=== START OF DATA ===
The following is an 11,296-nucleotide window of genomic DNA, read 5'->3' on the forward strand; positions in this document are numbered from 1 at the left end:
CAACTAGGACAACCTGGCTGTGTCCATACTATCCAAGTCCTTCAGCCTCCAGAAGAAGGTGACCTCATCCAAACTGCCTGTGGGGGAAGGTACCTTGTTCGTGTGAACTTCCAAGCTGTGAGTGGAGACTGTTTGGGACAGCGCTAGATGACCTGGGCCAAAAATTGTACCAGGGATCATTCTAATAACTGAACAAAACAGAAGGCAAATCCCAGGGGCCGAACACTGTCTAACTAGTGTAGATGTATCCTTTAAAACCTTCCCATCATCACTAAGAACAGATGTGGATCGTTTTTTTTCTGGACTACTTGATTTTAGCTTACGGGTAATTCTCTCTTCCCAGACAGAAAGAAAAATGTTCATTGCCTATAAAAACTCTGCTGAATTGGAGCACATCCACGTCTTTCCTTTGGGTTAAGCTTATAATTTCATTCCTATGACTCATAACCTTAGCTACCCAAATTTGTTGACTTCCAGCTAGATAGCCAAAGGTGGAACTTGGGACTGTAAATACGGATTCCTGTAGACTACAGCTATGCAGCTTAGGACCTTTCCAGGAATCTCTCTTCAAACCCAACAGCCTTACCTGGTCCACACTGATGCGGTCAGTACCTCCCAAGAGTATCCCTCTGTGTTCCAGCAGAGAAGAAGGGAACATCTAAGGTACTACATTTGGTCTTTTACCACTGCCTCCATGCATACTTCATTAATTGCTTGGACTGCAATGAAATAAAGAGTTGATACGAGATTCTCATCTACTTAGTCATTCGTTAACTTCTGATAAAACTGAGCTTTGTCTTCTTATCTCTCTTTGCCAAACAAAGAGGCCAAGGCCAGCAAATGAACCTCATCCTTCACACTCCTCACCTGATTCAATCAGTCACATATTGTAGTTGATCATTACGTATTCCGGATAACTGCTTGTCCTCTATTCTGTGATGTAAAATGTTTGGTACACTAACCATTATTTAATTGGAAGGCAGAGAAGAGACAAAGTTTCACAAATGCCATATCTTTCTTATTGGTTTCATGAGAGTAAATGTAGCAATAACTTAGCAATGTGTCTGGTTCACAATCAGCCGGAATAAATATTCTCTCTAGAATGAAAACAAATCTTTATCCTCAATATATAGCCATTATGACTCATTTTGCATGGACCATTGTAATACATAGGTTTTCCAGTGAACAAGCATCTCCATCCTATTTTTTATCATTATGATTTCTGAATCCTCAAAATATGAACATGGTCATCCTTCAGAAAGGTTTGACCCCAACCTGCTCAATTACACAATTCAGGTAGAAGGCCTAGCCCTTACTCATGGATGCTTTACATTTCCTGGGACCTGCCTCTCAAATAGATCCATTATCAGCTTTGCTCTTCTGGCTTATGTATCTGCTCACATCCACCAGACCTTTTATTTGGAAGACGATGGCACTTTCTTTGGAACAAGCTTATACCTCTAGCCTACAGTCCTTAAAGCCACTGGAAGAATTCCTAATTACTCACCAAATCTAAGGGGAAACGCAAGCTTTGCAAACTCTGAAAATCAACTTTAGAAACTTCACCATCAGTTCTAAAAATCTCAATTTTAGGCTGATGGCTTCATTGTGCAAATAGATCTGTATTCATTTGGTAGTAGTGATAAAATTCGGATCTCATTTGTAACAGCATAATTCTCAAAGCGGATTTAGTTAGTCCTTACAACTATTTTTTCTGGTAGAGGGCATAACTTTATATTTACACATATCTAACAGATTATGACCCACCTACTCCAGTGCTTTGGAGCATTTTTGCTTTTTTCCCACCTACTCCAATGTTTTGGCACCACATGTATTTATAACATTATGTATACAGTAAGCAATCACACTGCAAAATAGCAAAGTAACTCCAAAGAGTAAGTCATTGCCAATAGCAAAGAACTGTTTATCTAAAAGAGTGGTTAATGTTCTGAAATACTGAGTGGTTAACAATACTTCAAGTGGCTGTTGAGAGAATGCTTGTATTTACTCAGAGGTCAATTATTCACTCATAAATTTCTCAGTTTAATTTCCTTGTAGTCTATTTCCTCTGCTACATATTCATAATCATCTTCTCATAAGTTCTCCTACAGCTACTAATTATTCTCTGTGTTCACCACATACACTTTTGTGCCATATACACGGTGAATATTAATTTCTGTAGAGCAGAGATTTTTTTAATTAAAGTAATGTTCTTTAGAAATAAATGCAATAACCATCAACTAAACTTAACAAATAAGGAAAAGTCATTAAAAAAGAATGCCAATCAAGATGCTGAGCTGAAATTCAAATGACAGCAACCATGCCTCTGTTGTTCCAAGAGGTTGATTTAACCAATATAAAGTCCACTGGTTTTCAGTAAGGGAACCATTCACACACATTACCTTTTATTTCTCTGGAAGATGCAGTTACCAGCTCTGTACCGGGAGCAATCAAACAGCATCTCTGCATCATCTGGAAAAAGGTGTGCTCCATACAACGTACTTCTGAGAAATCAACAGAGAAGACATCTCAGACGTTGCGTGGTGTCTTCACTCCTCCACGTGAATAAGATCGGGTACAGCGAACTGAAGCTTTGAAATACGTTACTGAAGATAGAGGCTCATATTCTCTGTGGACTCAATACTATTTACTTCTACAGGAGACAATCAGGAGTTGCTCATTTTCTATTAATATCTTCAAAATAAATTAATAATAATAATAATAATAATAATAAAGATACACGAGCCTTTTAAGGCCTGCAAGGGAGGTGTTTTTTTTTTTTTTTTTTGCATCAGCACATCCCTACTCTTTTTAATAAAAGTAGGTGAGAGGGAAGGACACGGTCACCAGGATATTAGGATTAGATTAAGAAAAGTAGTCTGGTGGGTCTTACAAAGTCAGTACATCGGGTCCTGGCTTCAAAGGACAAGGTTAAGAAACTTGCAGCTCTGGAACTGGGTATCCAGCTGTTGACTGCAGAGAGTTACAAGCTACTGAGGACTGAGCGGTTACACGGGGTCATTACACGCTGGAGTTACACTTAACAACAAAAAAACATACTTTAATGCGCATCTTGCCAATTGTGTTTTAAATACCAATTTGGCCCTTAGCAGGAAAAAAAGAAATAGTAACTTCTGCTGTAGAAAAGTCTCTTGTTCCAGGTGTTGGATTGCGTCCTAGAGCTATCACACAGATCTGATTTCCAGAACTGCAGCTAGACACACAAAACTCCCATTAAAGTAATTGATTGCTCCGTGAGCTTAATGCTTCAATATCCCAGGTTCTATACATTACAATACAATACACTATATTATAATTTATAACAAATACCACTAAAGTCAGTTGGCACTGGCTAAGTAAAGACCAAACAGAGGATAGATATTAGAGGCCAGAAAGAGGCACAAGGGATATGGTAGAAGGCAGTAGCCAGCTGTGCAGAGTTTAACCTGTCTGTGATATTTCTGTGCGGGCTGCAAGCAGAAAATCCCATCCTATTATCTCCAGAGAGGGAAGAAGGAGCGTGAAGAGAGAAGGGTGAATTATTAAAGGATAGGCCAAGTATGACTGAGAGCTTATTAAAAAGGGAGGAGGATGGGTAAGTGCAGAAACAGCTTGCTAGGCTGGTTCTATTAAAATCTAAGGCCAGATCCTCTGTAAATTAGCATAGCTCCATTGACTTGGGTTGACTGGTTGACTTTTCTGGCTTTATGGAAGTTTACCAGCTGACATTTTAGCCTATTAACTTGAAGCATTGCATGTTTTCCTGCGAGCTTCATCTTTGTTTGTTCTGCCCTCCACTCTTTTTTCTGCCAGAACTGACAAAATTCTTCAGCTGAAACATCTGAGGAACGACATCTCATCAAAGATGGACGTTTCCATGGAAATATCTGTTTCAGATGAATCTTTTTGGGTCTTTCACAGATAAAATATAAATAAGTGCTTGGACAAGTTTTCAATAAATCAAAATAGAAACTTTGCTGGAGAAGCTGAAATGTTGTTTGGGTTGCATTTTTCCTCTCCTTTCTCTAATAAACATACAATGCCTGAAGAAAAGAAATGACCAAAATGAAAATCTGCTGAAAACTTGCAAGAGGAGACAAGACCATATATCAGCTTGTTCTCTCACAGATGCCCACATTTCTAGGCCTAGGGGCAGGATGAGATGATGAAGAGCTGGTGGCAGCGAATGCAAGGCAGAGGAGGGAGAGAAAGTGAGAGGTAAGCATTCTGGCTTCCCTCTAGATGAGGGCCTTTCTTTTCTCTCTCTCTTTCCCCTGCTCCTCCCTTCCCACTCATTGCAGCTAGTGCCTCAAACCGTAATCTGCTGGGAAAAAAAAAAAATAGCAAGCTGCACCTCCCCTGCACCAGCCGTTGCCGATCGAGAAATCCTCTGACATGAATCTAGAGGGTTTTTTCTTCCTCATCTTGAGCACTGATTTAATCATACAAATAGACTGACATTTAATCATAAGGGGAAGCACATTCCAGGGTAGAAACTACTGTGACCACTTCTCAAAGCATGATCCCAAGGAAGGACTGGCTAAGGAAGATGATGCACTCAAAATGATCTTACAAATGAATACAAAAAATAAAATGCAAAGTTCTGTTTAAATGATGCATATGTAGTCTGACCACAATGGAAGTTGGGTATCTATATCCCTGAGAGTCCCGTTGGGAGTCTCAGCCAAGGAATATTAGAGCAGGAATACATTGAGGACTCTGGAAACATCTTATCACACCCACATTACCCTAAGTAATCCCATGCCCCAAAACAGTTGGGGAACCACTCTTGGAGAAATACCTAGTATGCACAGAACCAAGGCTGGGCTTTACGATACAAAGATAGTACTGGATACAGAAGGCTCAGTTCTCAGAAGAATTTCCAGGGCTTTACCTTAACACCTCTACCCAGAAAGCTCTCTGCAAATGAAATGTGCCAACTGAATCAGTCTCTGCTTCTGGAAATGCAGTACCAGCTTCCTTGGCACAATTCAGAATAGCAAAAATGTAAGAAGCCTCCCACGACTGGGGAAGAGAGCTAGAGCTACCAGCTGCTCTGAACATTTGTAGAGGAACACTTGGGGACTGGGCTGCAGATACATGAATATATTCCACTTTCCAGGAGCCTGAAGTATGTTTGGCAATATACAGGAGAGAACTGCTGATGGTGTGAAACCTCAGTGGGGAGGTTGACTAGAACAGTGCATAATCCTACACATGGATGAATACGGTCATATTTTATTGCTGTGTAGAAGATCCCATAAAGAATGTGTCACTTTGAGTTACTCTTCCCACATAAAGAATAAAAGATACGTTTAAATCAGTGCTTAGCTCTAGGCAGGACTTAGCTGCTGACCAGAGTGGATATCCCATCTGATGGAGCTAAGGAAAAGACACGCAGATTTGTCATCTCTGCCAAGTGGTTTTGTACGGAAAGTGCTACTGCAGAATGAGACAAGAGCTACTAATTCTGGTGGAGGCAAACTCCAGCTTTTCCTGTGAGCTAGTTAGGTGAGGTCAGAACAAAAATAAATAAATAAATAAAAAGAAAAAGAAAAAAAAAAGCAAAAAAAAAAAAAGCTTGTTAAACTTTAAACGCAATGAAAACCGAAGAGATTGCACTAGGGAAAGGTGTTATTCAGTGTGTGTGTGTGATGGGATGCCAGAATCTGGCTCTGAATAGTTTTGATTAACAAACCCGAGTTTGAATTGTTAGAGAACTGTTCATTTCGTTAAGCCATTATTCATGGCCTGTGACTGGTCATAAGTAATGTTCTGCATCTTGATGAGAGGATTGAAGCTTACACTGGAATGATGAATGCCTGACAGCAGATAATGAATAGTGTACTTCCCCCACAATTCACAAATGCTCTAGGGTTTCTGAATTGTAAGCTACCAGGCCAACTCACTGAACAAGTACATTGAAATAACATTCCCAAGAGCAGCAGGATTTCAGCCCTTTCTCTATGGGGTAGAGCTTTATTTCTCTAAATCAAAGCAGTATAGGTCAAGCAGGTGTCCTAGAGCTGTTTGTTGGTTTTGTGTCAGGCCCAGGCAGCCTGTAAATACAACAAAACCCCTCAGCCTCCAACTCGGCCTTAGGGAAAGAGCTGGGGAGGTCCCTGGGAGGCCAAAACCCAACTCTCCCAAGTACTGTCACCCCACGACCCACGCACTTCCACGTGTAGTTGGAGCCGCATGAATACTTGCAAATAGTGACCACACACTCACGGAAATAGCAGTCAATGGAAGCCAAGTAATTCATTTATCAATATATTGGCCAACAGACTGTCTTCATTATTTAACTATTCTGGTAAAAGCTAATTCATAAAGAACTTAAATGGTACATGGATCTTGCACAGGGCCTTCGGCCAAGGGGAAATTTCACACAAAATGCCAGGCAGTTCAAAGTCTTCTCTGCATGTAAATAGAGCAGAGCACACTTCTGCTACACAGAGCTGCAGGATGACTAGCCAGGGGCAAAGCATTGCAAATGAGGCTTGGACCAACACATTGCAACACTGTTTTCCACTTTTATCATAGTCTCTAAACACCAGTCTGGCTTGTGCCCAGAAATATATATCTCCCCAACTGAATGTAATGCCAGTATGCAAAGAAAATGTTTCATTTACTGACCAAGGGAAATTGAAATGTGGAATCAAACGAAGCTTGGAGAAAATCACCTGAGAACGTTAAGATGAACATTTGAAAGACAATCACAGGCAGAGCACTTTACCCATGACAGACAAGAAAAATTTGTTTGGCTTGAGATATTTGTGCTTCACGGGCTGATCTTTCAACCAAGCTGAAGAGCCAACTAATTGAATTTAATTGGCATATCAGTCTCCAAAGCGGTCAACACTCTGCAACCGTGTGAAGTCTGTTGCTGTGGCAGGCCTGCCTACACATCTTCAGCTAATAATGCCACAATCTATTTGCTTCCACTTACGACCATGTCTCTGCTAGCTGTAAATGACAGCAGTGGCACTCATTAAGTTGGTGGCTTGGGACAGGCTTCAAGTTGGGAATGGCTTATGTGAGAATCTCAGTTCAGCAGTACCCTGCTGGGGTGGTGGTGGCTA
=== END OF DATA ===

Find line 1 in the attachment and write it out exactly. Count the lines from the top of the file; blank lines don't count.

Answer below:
The following is an 11,296-nucleotide window of genomic DNA, read 5'->3' on the forward strand; positions in this document are numbered from 1 at the left end: